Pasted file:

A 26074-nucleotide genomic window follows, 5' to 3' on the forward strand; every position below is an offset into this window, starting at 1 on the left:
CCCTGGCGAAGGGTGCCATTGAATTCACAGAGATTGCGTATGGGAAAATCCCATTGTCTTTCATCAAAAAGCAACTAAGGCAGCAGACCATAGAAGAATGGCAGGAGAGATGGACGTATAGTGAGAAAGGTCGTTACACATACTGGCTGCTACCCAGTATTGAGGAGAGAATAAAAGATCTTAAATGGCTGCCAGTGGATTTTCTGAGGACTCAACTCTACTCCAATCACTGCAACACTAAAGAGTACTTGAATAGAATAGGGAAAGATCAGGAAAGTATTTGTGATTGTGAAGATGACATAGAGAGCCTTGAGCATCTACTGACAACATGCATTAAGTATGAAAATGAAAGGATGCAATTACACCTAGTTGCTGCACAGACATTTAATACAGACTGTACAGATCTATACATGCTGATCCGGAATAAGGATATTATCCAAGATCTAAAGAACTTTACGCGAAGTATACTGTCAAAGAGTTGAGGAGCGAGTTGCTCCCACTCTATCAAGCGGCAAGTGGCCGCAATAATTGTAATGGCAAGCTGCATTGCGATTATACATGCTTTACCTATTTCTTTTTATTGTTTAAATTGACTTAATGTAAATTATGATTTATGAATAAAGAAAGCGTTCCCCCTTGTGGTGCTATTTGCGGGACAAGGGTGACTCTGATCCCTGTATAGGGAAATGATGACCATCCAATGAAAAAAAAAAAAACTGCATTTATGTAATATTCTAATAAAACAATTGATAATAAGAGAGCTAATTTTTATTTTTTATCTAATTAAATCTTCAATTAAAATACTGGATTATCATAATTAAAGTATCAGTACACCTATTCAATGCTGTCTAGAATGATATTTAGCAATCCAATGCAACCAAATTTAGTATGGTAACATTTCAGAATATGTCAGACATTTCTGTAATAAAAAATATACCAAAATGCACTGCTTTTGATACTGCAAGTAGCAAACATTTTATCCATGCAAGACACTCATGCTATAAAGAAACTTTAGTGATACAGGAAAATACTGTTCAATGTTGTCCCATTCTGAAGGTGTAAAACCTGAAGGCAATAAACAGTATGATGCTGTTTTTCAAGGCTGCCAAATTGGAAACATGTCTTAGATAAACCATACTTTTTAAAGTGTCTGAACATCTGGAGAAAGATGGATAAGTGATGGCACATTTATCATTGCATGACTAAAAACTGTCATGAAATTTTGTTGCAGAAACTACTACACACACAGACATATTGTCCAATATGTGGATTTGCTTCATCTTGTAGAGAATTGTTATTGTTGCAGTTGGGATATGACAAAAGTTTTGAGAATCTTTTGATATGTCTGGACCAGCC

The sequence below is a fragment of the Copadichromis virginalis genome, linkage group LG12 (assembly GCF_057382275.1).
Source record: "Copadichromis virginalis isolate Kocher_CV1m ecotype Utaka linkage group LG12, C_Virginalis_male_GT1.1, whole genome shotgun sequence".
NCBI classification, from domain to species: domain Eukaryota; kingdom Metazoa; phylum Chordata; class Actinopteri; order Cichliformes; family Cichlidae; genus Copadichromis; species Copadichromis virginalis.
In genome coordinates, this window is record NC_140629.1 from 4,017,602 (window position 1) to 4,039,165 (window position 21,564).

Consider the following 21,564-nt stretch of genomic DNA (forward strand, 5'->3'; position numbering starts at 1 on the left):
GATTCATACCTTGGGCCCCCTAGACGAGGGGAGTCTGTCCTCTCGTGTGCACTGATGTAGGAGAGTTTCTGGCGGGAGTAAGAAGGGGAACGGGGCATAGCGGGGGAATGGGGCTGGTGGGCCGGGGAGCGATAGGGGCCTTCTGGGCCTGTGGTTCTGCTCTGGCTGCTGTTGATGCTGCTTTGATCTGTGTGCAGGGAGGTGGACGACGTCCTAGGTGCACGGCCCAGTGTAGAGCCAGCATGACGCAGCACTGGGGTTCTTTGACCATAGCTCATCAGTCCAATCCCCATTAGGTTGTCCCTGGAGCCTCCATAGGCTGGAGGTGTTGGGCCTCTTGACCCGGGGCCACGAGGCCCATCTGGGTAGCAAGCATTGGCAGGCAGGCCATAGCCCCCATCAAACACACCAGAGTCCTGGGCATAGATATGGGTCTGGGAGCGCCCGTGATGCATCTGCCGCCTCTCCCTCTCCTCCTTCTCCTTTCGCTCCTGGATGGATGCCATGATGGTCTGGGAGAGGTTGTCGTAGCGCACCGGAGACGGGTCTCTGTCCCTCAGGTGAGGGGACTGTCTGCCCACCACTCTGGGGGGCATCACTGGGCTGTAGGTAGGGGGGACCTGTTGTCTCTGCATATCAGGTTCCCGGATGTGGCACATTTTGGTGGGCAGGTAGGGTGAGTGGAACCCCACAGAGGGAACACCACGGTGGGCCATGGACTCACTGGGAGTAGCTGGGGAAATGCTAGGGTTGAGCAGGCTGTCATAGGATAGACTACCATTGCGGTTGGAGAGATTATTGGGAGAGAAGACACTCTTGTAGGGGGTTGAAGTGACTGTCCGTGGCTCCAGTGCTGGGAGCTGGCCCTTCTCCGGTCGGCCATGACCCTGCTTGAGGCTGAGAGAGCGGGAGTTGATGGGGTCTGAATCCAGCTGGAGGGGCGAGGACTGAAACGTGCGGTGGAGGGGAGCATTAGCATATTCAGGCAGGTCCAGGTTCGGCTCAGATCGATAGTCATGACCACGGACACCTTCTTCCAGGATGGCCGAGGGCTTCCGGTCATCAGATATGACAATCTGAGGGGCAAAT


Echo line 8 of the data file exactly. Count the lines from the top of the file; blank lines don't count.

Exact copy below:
GATTCATACCTTGGGCCCCCTAGACGAGGGGAGTCTGTCCTCTCGTGTGCACTGATGTAGGAGAGTTTCTGGCGGGAGTAAGAAGGGGAACGGGGCATAGCGGGGGAATGGGGCTGGTGGGCCGGGGAGCGATAGGGGCCTTCTGGGCCTGTGGTTCTGCTCTGGCTGCTGTTGATGCTGCTTTGATCTGTGTGCAGGGAGGTGGACGACGTCCTAGGTGCACGGCCCAGTGTAGAGCCAGCATGACGCAGCACTGGGGTTCTTTGACCATAGCTCATCAGTCCAATCCCCATTAGGTTGTCCCTGGAGCCTCCATAGGCTGGAGGTGTTGGGCCTCTTGACCCGGGGCCACGAGGCCCATCTGGGTAGCAAGCATTGGCAGGCAGGCCATAGCCCCCATCAAACACACCAGAGTCCTGGGCATAGATATGGGTCTGGGAGCGCCCGTGATGCATCTGCCGCCTCTCCCTCTCCTCCTTCTCCTTTCGCTCCTGGATGGATGCCATGATGGTCTGGGAGAGGTTGTCGTAGCGCACCGGAGACGGGTCTCTGTCCCTCAGGTGAGGGGACTGTCTGCCCACCACTCTGGGGGGCATCACTGGGCTGTAGGTAGGGGGGACCTGTTGTCTCTGCATATCAGGTTCCCGGATGTGGCACATTTTGGTGGGCAGGTAGGGTGAGTGGAACCCCACAGAGGGAACACCACGGTGGGCCATGGACTCACTGGGAGTAGCTGGGGAAATGCTAGGGTTGAGCAGGCTGTCATAGGATAGACTACCATTGCGGTTGGAGAGATTATTGGGAGAGAAGACACTCTTGTAGGGGGTTGAAGTGACTGTCCGTGGCTCCAGTGCTGGGAGCTGGCCCTTCTCCGGTCGGCCATGACCCTGCTTGAGGCTGAGAGAGCGGGAGTTGATGGGGTCTGAATCCAGCTGGAGGGGCGAGGACTGAAACGTGCGGTGGAGGGGAGCATTAGCATATTCAGGCAGGTCCAGGTTCGGCTCAGATCGATAGTCATGACCACGGACACCTTCTTCCAGGATGGCCGAGGGCTTCCGGTCATCAGATATGACAATCTGAGGGGCAAAT